Hunger Outbreak Response Team Gives Mission to FFA Members

By Lauren Schwab

Chances are you know someone who is food insecure.

It could be a relative, a friend or a neighbor. One in seven Americans won’t get enough food today or some other day this year. Survival depends on you! FFA members can visit the Hunger Rally Point in the 87th National FFA Expo to learn how their chapter can be a Hunger Outbreak Response Team.

FFA members must complete the tasks and gather essential hunger information as instructed in the convention guide book. When their mission is complete they check in with a response team member at the Hunger Rally Point expo booth to claim their prize and be entered to win a personalized Carhartt Jacket.

The expo booth showcases different hunger activities FFA chapters are doing across the country. The National FFA Organization has goals for chapters to donate 2.5 million meals to communities in 2015. FFA: Food For All grants support chapters in feeding the world starting at home through year-long service-learning projects that address hunger.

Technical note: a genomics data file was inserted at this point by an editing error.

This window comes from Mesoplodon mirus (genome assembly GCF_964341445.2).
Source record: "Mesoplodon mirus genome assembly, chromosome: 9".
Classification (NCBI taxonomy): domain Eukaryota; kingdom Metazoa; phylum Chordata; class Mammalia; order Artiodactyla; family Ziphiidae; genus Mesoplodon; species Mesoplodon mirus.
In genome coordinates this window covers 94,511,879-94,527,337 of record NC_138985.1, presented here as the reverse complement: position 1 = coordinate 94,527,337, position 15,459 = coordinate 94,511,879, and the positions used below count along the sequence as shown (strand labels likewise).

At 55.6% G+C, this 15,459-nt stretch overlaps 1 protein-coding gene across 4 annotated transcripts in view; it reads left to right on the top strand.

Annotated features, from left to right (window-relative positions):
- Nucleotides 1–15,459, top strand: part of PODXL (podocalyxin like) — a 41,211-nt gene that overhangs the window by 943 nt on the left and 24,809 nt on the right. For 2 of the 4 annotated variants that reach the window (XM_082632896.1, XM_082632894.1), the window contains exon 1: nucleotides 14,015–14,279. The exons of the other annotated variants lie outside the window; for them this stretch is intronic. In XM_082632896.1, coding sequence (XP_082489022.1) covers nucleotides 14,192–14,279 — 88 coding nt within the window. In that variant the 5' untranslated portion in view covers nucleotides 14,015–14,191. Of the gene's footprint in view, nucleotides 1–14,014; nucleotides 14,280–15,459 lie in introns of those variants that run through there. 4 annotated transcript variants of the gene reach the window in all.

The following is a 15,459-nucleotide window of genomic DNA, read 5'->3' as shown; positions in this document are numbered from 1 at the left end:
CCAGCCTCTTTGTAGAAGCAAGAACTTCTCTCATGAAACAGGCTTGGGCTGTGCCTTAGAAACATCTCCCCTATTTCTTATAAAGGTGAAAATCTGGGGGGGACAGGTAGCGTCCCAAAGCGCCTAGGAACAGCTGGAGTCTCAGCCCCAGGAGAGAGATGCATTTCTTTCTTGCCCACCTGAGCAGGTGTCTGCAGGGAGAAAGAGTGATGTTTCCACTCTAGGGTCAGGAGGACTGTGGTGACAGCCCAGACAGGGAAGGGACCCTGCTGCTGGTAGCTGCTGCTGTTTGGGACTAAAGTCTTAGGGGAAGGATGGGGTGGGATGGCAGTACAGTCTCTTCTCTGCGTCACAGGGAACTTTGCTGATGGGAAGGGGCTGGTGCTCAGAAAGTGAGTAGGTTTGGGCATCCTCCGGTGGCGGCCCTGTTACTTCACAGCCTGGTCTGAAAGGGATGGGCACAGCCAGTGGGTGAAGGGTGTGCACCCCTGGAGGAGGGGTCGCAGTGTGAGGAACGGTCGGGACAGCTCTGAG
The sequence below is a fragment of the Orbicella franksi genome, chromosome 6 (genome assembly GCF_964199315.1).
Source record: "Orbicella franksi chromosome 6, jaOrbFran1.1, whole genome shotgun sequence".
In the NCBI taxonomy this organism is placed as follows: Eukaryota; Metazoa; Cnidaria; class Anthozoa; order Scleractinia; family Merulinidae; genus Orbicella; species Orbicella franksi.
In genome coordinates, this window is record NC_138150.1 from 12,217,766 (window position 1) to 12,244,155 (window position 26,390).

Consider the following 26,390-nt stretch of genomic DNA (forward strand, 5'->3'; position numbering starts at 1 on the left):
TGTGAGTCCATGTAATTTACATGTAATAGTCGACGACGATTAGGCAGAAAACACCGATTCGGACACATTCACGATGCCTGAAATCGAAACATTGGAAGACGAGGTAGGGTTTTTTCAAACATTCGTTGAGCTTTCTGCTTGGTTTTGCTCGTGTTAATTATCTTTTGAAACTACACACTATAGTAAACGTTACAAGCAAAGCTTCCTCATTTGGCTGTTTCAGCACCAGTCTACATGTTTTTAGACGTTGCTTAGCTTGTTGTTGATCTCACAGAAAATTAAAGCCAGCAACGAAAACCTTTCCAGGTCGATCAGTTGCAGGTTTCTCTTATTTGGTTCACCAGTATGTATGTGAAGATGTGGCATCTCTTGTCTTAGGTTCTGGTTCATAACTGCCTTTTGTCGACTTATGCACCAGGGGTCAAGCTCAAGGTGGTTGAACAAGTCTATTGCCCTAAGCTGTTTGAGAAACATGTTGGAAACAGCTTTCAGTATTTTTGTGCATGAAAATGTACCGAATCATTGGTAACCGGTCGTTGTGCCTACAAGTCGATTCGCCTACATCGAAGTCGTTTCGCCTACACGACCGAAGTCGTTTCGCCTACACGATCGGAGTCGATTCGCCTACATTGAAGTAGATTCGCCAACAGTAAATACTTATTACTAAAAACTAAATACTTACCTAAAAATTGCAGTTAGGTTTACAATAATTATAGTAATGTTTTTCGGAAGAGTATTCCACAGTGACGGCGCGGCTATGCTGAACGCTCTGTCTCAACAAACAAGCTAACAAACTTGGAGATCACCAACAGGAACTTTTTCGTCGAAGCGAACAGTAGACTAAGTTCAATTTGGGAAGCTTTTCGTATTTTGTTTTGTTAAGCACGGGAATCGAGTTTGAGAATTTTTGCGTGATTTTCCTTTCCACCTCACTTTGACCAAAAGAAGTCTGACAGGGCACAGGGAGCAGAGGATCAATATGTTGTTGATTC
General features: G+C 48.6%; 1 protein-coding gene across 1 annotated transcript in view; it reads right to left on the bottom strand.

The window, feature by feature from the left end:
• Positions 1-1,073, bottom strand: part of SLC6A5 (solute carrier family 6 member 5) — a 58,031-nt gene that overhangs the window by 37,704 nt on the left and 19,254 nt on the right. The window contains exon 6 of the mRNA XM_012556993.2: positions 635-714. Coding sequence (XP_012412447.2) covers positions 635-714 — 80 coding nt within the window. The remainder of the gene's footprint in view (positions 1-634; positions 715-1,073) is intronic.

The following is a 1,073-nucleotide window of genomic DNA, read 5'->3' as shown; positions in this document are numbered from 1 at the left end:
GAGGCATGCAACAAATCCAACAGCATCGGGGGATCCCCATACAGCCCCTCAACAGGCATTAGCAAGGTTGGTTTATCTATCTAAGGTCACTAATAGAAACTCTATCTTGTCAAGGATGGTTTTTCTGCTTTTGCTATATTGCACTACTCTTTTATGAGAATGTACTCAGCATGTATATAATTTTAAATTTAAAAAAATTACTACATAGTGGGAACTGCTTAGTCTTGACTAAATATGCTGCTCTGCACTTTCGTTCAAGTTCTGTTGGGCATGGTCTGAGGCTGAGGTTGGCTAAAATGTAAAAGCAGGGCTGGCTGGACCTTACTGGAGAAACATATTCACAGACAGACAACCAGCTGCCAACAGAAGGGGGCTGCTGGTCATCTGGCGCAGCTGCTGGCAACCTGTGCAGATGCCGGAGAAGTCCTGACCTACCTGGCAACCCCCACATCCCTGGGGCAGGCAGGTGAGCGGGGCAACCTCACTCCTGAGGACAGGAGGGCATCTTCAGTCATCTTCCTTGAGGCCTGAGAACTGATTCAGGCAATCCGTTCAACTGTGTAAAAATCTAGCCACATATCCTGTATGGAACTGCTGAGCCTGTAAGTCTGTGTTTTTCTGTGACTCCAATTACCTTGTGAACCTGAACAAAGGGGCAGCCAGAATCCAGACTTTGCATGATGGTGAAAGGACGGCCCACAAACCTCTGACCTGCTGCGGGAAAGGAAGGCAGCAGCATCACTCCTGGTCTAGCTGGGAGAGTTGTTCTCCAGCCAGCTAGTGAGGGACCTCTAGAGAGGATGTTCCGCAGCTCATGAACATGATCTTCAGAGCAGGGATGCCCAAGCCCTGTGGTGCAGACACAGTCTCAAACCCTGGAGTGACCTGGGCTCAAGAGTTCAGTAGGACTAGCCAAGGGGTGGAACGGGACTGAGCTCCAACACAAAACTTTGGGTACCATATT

FFA members can visit the interactive booth and get project ideas from what other chapters did last year. FFA members can write down their own ideas for service projects on a stake and place it in the “Idea Garden” so they are thinking and writing about what they could do at home and provide ideas to other chapters. “It’s all about FFA members taking the information home and planting service projects in their communities,” said Stefonie Sebastain, education specialist for the National FFA Organization.

FFA member, Jordan Wilson, visited the Hunger Rally Point with fellow members of the East Rutherford FFA Chapter in North Carolina. “I learned a lot about the impact hunger has in our country. I did not realize how many people were suffering from hunger and I think it’s great how many meals have been donated so far,” Wilson said. She and the other members spent time brain storming service project ideas to solve hunger in their home town. “Our home chapter could do a service project by donating our time at a local food shelter. There is a shelter in our town called Grace of God Rescue Mission we could all volunteer at,” Wilson said.

FFA chapters may apply for up to $2,500 to support year-long service-learning projects that address local hunger needs. Service-learning is a method of teaching and learning that challenges students to research, develop and implement solutions to identified needs in their school or community.

For more information about the Hunger Outbreak Response Team visit www.ffa.org/hunger.  For information on applying for 2015 FFA: Food For All grants visit www.ffa.org/foodforall.

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